The last time I saw Omar Pasha was on Jan. 24, 2011 — on the eve of the Egyptian revolution. I was with a group of foreign-policy experts, business leaders, and philanthropists and we met in an auditorium at the GIS headquarters. It was hard not to notice the freaky, yoga studio-like music that was playing over the sound system. When Suleiman arrived, he sat alone on a dais and spoke into a microphone, even though the delegation numbered only about 25 people seated in the second row of the auditorium, behind a gaggle of GIS courtiers. During the meeting, we learned that the United States had supplied Egypt with the technology to turn off the Internet — something the Egyptians would employ in earnest, though not terribly effectively, less than 24 hours later.
By Jan. 24, Tunisian President Zine El Abidine Ben Ali had already fallen and a wave of self-immolations in Egypt had led to widespread speculation about whether the revolution was headed east. Naturally, therefore, someone in our delegation asked Suleiman whether the Tunisian revolt could happen in his country. But even at this late hour, he was as contemptuous of change as he had been six years ago, when he slammed his first down on the Washington conference table. “No,” he responded. “The police have a strategy and the president is strong.” Even at the time, the hubris was astonishing.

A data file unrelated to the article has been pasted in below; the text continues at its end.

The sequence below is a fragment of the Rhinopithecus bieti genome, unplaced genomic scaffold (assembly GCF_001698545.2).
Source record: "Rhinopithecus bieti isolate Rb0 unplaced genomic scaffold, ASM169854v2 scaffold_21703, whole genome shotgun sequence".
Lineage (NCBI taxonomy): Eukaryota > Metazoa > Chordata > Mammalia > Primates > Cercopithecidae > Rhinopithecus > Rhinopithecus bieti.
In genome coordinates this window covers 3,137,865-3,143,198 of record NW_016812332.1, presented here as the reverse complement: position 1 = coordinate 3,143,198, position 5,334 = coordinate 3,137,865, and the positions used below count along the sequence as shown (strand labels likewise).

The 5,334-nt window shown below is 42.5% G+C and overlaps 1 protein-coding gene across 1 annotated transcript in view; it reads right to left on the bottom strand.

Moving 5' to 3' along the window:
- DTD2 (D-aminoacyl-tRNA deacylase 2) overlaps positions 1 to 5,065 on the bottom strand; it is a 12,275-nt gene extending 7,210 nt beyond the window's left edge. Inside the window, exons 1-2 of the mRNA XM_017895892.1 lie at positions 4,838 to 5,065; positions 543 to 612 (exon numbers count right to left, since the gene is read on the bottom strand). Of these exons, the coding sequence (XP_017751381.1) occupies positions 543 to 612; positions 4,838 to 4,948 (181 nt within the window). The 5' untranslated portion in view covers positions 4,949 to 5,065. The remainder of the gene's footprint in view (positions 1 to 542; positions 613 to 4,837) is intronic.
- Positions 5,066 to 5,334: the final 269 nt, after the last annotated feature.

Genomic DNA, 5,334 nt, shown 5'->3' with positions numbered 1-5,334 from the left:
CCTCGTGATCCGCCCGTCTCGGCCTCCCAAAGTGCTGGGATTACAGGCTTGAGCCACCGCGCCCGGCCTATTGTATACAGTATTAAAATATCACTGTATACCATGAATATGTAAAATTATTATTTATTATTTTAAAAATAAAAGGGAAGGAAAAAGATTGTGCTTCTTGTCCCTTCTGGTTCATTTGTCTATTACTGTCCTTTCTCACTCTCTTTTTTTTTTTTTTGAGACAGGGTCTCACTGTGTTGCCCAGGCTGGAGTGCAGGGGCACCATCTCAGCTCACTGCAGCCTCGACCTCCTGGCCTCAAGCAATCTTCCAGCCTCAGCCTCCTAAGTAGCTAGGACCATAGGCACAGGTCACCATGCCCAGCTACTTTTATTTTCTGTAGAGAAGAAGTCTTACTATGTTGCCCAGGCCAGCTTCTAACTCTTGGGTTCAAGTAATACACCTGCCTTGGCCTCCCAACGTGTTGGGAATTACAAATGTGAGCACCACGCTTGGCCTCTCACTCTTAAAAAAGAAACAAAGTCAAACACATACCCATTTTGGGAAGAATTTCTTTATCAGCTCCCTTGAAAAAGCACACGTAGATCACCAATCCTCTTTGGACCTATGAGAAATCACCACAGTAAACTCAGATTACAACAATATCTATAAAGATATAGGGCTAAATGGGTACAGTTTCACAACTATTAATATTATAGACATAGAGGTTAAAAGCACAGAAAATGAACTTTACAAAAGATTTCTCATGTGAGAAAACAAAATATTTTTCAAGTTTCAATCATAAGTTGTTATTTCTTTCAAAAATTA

One of my big regrets, never meeting Omar Pasha. I do have some insight accrued over years of keeping notes on him and talking to people who dealt with him — mostly foreigner diplomats and spies and some Egyptian ones too. The takeaway is that he was actually fairly mediocre behind all the bluster and powersuits and Cuban cigars, and there is no better illustration of this than his handling of the Hamas issue in Gaza. Suleiman’s declared policy of ultimately crushing Hamas failed all the way, to the extent that people who dealt with him on this issue would joke about the “three-point plan” (engage, contain, crush) he would systematically trot out. Suleiman (unlike some of his predecessors when Egypt was at war with Israel) was ultimately the product of a system that only sought to maintain itself, showed little initiative or daring in foreign policy, and — being so concerned with status-quo and so-called “stability” — appeared to mostly keep busy by keeping everyone going around in circles (exhibit A: Egypt’s handling of Palestinian reconciliation talks).
I find it pretty outrageous he was given a state funeral and am surprised people did not try to disrupt it. One day, US archives of Suleiman’s handywork, especially on the rendition program, might be open and we’ll find out the full extent of complicity in his shenanigans.